Home again. Well, home for the twins, anyway. I’m currently in my sister’s basement recovering from the nine-hour (including the hour wait in customs) ride back from Montreal, my neck still in a crick from my trapeze pratfall. I’m looking forward to some shut eye before diving into the pile of work awaiting me.
We left Montreal at what felt like the butt-crack of dawn, considering how late we’ve been sleeping in, and completed the one-hour drive west to Rigaud with time to spare. Despite the nap in the car, the twins, I knew, were ecstatic to finally be going on the zip-line, which they’d been looking forward to ever since I first made their itinerary months ago. Now, despite each one having been penalized nearly half an hour for some less-than-savory behavior, they would finally get the chance to see what all the fuss was about.
Compared to Arbraska’s Barrie, Ontario, location, the Rigaud park is far larger and more diverse in its offerings. Had I been able to move my neck, I would have had a blast. Instead, I sat out and contented myself with getting embarrassing video footage for the montage for the twins’ b’nai mitzvah next year.
After finishing the beginners’ course, the kids moved onto L’Aigle, a course consisting purely of zip-lines, including a 750-footer and one that stretched over the golden fields of an open meadow, where groundhogs scurried for cover whenever a zip-liner screeched past overhead. Only a few reminders to keep their legs straight and to steer with their hands, and they were flying through the canopies like pros.
When their aunt-allotted time was almost up, we found the Tarzan Rope, a one-game course that consisted of hurling yourself off a platform into space, sailing across the void on the aforementioned rope, and grabbing the cargo net on the other side. After my trapeze experience, I doubt I would have been so brave as to voluntarily propel myself off a 25-foot platform face-first into a net. But they both did it, even if Micaela did flail about for a moment before finding foot purchase. (See snort-inducing video below.)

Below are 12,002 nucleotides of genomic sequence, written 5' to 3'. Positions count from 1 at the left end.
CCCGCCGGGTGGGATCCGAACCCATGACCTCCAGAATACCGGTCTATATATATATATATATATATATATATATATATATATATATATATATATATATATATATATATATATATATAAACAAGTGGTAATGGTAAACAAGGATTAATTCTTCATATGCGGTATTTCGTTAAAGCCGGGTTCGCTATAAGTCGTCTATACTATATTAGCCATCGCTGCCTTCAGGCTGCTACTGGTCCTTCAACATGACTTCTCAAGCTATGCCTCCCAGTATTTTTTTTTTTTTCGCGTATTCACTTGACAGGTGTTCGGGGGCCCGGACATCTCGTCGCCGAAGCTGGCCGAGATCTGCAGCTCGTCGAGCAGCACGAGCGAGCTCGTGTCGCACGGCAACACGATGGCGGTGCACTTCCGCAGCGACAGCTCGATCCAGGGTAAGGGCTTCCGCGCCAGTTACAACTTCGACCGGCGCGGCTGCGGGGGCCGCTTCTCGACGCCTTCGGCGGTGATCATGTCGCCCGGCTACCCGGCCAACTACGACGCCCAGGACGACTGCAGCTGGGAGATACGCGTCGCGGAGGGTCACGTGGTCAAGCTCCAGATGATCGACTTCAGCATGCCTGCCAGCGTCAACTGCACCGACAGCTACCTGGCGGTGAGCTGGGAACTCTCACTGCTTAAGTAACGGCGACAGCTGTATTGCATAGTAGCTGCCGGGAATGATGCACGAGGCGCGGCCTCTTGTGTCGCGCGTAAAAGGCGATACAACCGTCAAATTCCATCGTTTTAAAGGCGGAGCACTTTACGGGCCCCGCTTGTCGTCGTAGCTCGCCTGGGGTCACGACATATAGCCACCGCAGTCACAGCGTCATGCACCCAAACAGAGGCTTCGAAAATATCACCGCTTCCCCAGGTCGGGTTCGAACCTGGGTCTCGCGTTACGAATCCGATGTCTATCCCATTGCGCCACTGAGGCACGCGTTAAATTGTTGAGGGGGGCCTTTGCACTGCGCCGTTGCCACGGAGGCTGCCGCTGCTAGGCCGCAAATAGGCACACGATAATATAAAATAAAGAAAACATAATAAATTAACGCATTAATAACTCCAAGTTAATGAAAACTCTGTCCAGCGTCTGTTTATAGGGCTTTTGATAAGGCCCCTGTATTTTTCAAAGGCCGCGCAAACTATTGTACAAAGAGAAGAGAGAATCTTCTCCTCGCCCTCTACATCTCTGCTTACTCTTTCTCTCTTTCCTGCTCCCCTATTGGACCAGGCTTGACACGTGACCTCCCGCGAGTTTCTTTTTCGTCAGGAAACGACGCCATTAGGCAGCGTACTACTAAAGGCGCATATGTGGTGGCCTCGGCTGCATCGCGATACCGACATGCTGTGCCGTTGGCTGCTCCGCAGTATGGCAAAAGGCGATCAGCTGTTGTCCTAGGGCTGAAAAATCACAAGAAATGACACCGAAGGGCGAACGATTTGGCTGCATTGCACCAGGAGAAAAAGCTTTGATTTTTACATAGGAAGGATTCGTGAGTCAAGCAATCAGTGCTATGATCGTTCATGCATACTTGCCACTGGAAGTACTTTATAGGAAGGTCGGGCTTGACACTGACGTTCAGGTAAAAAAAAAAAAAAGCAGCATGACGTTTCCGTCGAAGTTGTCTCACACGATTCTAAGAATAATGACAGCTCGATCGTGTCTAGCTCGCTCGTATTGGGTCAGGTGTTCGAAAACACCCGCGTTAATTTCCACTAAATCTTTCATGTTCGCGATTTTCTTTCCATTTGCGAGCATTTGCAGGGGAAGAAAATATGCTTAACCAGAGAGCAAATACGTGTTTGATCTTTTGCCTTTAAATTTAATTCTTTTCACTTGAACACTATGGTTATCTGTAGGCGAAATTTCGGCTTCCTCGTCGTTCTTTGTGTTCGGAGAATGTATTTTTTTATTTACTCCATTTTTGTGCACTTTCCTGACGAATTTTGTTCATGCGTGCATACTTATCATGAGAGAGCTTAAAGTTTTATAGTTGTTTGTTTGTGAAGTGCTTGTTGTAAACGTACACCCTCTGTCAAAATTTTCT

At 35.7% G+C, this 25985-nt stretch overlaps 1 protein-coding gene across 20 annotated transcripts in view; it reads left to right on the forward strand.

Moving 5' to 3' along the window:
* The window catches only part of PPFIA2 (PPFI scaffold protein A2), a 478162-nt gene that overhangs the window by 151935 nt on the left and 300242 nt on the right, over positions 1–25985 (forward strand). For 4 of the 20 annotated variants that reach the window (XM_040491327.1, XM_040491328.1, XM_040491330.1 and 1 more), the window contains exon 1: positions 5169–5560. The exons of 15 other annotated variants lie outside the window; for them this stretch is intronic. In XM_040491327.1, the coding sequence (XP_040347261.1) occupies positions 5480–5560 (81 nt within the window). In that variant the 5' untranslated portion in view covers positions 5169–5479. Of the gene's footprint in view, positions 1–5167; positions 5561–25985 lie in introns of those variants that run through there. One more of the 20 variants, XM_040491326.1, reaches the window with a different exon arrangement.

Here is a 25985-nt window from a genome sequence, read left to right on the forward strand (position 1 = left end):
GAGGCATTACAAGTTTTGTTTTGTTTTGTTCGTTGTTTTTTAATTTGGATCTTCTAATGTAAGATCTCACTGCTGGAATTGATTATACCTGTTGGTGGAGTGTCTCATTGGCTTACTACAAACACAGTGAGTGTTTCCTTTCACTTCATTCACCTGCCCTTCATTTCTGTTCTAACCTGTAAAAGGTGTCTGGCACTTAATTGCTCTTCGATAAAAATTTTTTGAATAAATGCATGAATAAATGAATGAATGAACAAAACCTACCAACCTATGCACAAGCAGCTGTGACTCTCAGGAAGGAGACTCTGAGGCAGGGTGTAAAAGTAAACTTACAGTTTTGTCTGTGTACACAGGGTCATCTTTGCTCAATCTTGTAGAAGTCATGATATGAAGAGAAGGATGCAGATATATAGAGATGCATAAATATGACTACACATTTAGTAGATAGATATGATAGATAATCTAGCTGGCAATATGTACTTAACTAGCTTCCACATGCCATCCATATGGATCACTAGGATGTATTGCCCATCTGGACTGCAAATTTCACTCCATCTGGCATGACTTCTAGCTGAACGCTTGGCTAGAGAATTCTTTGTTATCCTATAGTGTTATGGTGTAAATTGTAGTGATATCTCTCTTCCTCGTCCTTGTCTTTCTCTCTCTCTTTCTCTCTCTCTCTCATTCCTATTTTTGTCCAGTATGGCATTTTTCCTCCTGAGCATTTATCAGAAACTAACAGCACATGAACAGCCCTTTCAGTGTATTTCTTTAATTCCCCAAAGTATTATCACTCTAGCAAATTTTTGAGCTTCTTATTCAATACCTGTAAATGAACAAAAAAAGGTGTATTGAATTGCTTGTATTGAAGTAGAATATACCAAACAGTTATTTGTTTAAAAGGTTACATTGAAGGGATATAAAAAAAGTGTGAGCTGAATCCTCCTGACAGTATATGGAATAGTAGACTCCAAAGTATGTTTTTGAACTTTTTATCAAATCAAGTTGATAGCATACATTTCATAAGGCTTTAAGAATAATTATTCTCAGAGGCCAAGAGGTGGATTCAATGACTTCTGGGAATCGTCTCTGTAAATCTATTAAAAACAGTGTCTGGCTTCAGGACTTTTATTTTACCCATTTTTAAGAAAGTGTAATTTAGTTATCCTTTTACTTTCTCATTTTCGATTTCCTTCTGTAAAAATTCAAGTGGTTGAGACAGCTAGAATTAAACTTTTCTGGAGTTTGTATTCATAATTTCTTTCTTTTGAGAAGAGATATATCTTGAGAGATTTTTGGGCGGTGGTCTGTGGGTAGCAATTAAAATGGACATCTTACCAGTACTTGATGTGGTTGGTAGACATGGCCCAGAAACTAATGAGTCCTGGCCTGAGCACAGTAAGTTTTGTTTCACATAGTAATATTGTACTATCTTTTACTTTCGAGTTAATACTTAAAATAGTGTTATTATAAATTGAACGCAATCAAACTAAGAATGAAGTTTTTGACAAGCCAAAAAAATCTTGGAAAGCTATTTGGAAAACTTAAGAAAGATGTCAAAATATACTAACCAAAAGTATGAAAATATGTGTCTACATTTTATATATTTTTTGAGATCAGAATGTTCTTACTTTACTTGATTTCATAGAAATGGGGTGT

Before any of us realized it, we had to head home. Not only were we dreading the ride, but the twins were especially not looking forward to returning to school the following day. At the end of our trip, we were a little slaphappy, and while recapping some of the weekend’s highlights over lunch, we were pleased to find the small cafe empty, as we couldn’t help cackling hysterically over the horrible waitress from the day before. Just saying, “I’ll give you a tip” caused the two to fall into uncontrollable fits of laughter.
The line at the border was far longer than when we’d come through a few nights earlier (we were the only ones crossing at midnight), but the interrogation was far less harsh, and this time the kids were prepared for such questions as “How is this woman related to you?” and “What is your mother’s last name?” (The latter threw Micaela off, since Ilene often still uses her maiden name.)
But we made it through, and I spent the rest of the ride telling stories about airhead students, redhead rivalries, and misadventures abroad. Before nodding off, the twins bounced around ideas as to where we should go on our next adventure, their heads dreaming up grandiose voyages on foreign continents. They balked at my idea of youth hostels, but train travel appealed to Carter. Micaela seemed to only be satisfied with staying in high-end hotels, no matter how much we extolled the virtues of a sleeping car on rails.
But that’s all at least another year away. They’re still digesting their memories of Montreal. And I’ve yet to recover from the trapeze — or our Egg-spectation waitress.